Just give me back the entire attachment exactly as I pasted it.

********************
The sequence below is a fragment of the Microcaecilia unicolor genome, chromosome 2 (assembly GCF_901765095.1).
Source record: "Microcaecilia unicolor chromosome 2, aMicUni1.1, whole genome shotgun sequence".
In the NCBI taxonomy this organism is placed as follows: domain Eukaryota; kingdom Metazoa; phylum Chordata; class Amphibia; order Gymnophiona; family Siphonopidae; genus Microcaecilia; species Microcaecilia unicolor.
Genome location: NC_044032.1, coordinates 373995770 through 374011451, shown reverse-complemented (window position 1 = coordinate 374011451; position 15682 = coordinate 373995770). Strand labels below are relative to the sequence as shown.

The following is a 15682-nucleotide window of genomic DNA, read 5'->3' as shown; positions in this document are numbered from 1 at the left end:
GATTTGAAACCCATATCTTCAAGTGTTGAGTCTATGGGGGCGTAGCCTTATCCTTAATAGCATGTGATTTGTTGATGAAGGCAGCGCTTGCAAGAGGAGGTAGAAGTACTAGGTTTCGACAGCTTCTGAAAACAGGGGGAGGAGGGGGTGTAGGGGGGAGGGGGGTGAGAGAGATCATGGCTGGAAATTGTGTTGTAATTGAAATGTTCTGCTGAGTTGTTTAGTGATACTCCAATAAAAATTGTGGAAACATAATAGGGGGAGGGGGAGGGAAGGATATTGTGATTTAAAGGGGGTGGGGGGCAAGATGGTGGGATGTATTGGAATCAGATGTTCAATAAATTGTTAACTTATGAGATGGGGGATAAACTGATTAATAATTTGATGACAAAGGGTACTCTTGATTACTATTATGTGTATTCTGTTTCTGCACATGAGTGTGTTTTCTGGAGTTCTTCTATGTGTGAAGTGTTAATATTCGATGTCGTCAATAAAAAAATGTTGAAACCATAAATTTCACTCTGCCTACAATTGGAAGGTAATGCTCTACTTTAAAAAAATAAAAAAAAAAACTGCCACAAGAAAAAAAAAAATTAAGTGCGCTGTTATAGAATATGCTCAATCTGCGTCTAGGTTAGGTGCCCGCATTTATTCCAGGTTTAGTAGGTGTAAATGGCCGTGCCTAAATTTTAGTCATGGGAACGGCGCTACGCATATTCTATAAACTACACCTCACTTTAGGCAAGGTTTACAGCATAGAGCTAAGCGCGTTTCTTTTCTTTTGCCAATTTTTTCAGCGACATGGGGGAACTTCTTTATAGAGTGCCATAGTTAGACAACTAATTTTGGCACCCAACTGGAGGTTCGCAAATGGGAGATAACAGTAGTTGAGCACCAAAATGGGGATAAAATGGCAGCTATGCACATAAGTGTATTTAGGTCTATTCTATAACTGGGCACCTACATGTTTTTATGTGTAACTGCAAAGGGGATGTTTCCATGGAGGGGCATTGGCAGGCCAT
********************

The sequence below is a fragment of the Microcaecilia unicolor genome, chromosome 2 (assembly GCF_901765095.1).
Source record: "Microcaecilia unicolor chromosome 2, aMicUni1.1, whole genome shotgun sequence".
In the NCBI taxonomy this organism is placed as follows: domain Eukaryota; kingdom Metazoa; phylum Chordata; class Amphibia; order Gymnophiona; family Siphonopidae; genus Microcaecilia; species Microcaecilia unicolor.
Genome location: NC_044032.1, coordinates 373995770 through 374011451, shown reverse-complemented (window position 1 = coordinate 374011451; position 15682 = coordinate 373995770). Strand labels below are relative to the sequence as shown.

The following is a 15682-nucleotide window of genomic DNA, read 5'->3' as shown; positions in this document are numbered from 1 at the left end:
GATTTGAAACCCATATCTTCAAGTGTTGAGTCTATGGGGGCGTAGCCTTATCCTTAATAGCATGTGATTTGTTGATGAAGGCAGCGCTTGCAAGAGGAGGTAGAAGTACTAGGTTTCGACAGCTTCTGAAAACAGGGGGAGGAGGGGGTGTAGGGGGGAGGGGGGTGAGAGAGATCATGGCTGGAAATTGTGTTGTAATTGAAATGTTCTGCTGAGTTGTTTAGTGATACTCCAATAAAAATTGTGGAAACATAATAGGGGGAGGGGGAGGGAAGGATATTGTGATTTAAAGGGGGTGGGGGGCAAGATGGTGGGATGTATTGGAATCAGATGTTCAATAAATTGTTAACTTATGAGATGGGGGATAAACTGATTAATAATTTGATGACAAAGGGTACTCTTGATTACTATTATGTGTATTCTGTTTCTGCACATGAGTGTGTTTTCTGGAGTTCTTCTATGTGTGAAGTGTTAATATTCGATGTCGTCAATAAAAAAATGTTGAAACCATAAATTTCACTCTGCCTACAATTGGAAGGTAATGCTCTACTTTAAAAAAATAAAAAAAAAAACTGCCACAAGAAAAAAAAAAATTAAGTGCGCTGTTATAGAATATGCTCAATCTGCGTCTAGGTTAGGTGCCCGCATTTATTCCAGGTTTAGTAGGTGTAAATGGCCGTGCCTAAATTTTAGTCATGGGAACGGCGCTACGCATATTCTATAAACTACACCTCACTTTAGGCAAGGTTTACAGCATAGAGCTAAGCGCGTTTCTTTTCTTTTGCCAATTTTTTCAGCGACATGGGGGAACTTCTTTATAGAGTGCCATAGTTAGACAACTAATTTTGGCACCCAACTGGAGGTTCGCAAATGGGAGATAACAGTAGTTGAGCACCAAAATGGGGATAAAATGGCAGCTATGCACATAAGTGTATTTAGGTCTATTCTATAACTGGGCACCTACATGTTTTTATGTGTAACTGCAAAGGGGATGTTTCCATGGAGGGGCATTGGCAGGCCAT